- The Pilot uses the hand-held controller to fly the UAV, power up the UAV's propellers in preparation for flight, and power down the propellers after the UAV lands.
- The Range Safety Officer has several responsibilities; explain these to the students:
- Make sure all students involved with the flight wear safety goggles.
- Verify that the launch area and airspace are clear before the flight and signal to the Pilot "all clear" when ready.
- Alert the Pilot if any safety hazards arise during the flight.
- If a safety issue occurs, the RSO should instruct the Pilot to land the UAV and stop the propellers by pulling down the left lever on the joystick and hold it down for a couple of seconds.
- Makes sure the Photographer (if there is one) is staying a safe distance from the UAV during flight.
- The Spotter helps the Pilot by suggesting UAV movements or commands to the Pilot during flights. This can be especially helpful if the Spotter is positioned closer to the payload to be picked up than the Pilot is. This is a good role to include if you want to emphasize teamwork during this activity.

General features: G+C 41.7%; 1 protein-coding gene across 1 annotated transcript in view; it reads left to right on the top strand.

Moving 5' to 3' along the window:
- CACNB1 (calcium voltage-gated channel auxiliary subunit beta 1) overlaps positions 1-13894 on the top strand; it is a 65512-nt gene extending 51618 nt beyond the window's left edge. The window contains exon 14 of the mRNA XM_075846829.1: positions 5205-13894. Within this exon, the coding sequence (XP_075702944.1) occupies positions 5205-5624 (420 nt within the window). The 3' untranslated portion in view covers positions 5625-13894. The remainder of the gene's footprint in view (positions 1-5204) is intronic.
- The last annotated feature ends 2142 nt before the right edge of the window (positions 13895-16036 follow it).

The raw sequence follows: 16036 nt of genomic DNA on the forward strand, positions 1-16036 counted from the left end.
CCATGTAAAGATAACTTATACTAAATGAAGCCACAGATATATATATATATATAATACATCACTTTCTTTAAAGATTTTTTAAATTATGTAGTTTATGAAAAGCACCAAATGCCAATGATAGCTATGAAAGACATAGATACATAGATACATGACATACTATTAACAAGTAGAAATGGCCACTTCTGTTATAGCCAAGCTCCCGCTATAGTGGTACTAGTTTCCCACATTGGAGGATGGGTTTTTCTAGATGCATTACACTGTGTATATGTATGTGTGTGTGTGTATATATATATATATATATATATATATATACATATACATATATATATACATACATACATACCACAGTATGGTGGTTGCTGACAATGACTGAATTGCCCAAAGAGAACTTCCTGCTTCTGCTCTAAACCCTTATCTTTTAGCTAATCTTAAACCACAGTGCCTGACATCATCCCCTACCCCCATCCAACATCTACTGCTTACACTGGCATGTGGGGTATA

- The Timer can use a stopwatch to time each mission. (Note: Include this role if you want to put a time limit on each attempt to retrieve the payload, or if you want to allow groups to compete for the fastest time.)
- The Photographer documents the flights from a safe distance.
- Place a battery inside a UAV, connect the UAV wire to the battery wire, and close the battery compartment.
- Place the payload on the floor near the opposite end of the Flight Area from the place where the Pilot will stand.
- Work with the Range Safety Officer to inspect the student-designed sky-hook for safety.
- Place the UAV at the edge of the Flight Area.
- Provide the Pilot with the UAV controller.
- When it is safe to fly, have theRange Safety Officer indicate to the Pilot that she can take off.
- The Pilot should control the UAV to take off and fly across the Flight Area to the payload. If you decide to time this activity, the student Timer should start the stopwatch.
- The Pilot should attempt to grab the payload with the sky-hook suspended from the UAV. The Spotter can assist the Pilot by calling out suggested directions (e.g. "move a little forward" or "go about 2 feet to the right").
- Note: it may be very challenging to grab onto the payload. Students might need several tries to successfully capture the payload. You may need to encourage them to keep trying if they miss the first few times.
- Once the payload is secured, the Pilot should fly the UAV with the payload back the starting point where the UAV took off and land the UAV as gently as she can.
- Note:you may wish to warn students that maneuvering the UAV may become more difficult once the payload has been captured due to the added weight. You may wish to have students complete the UAV Performance Test: Carry a Payload activity to prepare students for the added challenge of maneuvering the UAV with a payload.